Thursday, April 25, 2013

Thoughts on Real England

I just started reading a book by Paul Kingsnorth, Real England: the Battle Against the Bland. Written in 2008, it is in part a eulogy for traditional English pubs, shops, and breweries that have been taken over by multinational corporations. An English pub was where you hoisted a locally-brewed pint and talked with your neighbors. It was a small place, a family business. The brewery was a family-owned business, turning local grains and hops into beer. The beer was great, or possibly mediocre depending on the location, but the companionship was the real attraction. A warm place on a chilly rainy night. A place to drown your sorrows, not yourself. Maybe a local singer or fiddler some nights.

Many of the traditional pubs have closed, in the villages and small towns. Others have been taken over by a new profit model: vertical drinking. Nowhere to sit (because you drink more standing up), nowhere to set your beer (because you drink more when you have to hold your beer in your hand). Maximum beer intake per hour occupancy means maximum profits. And some have just gone to Bland: mass-market beer, popwines, pop music. Most of the small breweries likewise have gone out of business, with only hundreds left out of many thousands a hundred years ago. Every local beer is unique, a product of the water, the climate, the grains and the hops, and the hand of the brewer. Mass-produced beer is all about consistency: the same in every factory, the same in every country, the same in every bar.

It made me think about local food, about Colorado, about our local food cooperative. Unlike the England of 2008, microbreweries are thriving here; the beer scene in Colorado has changed almost totally since the 1950s. Some use locally grown barley and wheat. Some have pubs, although they don't play the same role in our community that English pubs in their social gatherings.
Food used to be different in each place; you mostly ate what you grew, or what your neighbors grew. The Christmas orange was a special treat (unless you lived in California and had an orange tree in your backyard). You mostly ate what was in season. In winter and spring, you mostly ate what you had put aside from the previous harvest.

Now almost of us shop at the "Perpetual Summer" supermarket, where we can buy strawberries in January, shipped from Argentina or Peru. Almost everything there has GMO corn or soy in it, as corn, cornstarch, or high fructose corn syrup, as soy oil or protein. The meats come from gigantic conglomerations (four companies sell 80% of the meat in this country), and they are stuffed with GMO corn and soybeans too. Thousands to millions of individual steers go into each batch of ground beef. You don't want to know about the lives of the chickens or pigs that end up in plastic on the meat counter shelves.

Am I against eating meat? Not at all; humans have been omnivores as long as there have been humans. For 95% of that time, humans ate wild animals. For 5% of that time, humans ate domesticated animals. For a fraction of a blink of an eye, humans have been eating animals unnaturally caged or fenced, fed a diet that destroys their health but is very cheap. It's not good for you to eat such things. We omnivores DO have a choice. We can seek out local small growers of grass-finished beef, pastured pigs, free-range bug-eating poultry. They're out there, pretty much under the radar of the massive conglomerates and their tamed regulatory agencies.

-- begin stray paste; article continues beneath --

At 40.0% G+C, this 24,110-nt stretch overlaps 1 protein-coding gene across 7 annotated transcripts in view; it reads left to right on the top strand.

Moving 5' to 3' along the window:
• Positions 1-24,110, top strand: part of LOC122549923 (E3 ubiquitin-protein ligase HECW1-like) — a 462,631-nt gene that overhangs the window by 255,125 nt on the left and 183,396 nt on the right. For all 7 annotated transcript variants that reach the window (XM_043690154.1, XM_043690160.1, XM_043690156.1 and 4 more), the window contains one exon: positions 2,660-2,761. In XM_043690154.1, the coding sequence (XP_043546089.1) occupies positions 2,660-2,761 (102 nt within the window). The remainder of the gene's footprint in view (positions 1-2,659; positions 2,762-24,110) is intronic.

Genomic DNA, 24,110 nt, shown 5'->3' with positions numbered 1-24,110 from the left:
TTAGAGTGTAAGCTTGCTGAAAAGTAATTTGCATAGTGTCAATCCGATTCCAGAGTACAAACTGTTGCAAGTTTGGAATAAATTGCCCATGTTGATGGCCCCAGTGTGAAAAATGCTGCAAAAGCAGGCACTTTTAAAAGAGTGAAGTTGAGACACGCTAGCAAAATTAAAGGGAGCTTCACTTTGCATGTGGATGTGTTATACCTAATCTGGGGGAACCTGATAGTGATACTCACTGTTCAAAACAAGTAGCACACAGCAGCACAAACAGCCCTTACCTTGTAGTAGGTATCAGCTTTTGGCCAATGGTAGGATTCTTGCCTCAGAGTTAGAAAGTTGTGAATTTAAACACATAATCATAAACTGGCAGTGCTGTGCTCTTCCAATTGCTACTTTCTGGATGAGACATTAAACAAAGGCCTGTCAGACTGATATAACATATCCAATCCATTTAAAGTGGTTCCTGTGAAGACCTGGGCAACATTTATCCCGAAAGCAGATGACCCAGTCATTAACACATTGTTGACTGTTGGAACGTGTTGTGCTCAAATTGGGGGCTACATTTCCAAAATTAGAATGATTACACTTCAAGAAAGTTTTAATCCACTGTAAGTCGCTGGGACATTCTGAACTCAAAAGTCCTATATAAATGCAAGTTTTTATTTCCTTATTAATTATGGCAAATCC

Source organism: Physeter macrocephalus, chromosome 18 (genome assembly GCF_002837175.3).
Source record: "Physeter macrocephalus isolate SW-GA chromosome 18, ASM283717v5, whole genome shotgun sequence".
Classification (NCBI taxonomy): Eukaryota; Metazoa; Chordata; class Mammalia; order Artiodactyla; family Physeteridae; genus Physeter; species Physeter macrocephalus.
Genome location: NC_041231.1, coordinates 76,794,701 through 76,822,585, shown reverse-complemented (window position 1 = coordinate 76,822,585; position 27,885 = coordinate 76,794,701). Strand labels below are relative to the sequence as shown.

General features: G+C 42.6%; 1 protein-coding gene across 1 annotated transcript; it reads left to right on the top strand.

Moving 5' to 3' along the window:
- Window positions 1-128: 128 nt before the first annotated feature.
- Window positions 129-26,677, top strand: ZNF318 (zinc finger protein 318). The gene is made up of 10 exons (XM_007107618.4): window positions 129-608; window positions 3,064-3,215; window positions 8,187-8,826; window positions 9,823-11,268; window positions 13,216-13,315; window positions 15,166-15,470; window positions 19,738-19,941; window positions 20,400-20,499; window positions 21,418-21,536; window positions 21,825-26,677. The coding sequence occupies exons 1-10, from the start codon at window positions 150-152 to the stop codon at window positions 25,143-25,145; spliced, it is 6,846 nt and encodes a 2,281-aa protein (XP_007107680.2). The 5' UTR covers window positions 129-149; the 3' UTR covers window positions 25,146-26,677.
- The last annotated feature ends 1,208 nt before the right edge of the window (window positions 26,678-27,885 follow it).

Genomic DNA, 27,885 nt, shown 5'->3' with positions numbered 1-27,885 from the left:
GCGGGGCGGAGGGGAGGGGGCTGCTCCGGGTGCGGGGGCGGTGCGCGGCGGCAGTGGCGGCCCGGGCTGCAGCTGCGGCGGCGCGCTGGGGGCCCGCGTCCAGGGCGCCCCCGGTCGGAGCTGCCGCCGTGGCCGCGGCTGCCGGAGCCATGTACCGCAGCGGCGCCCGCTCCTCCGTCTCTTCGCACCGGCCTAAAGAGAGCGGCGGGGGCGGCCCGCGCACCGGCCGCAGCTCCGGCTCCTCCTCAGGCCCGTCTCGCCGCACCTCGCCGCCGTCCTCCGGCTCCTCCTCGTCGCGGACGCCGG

What about the fruits, the vegetables? There is the same disconnect between us and our food, though not as severe. Massive monocultures in California, Arizona and other states grow most of it, and everything you find in the supermarkets. But farmers markets and CSAs are taking more and more of that market (though still miniscule in comparison). If you look for local fruits and veggies, you can find them.

Grains are more problematical. Almost all are grown on massive farms (some of them in Colorado). And each area specializes in the grains that do best there. In Colorado, we grow wheat, loads of wheat, high-gluten wheat. Some oats, some barley, some corn. In the southern part of the state a few pioneers are growing teff and quinoa. Grain growing and harvesting now is so specialized, that few small farmers even try to get into it. The whisker-thin profit margin for the farmer precludes experimentation. That $4.00 loaf of bread in your shopping cart probably has about 10-20 cents going to the farmer. As the movie King Corn pointed out, even in a good year corn growers don't make ends meet; they are subsidized by the government, and by the demented law requiring 10% ethanol in gasoline. (Side point: on the Energy Return on Energy Invested front, ethanol barely breaks even; using the equivalent of a gallon of petroleum to make a gallon of ethanol does not reduce our dependence on foreign oil.)

So where's the connection with Real England? Real England is (was?) a place, actually a large number of small and larger places, where people live, where they know their neighbors, where they buy and sell to each other, where the profit stays in the community. I dream of a Real America, thousands of villages, towns, and cities, nourished by their local farms, cheered by their local beers, in all their endless variety. A place where the person you see on the street supports your business or farm, and you support theirs. A place where the profits and jobs stay in the community. A neighborhood.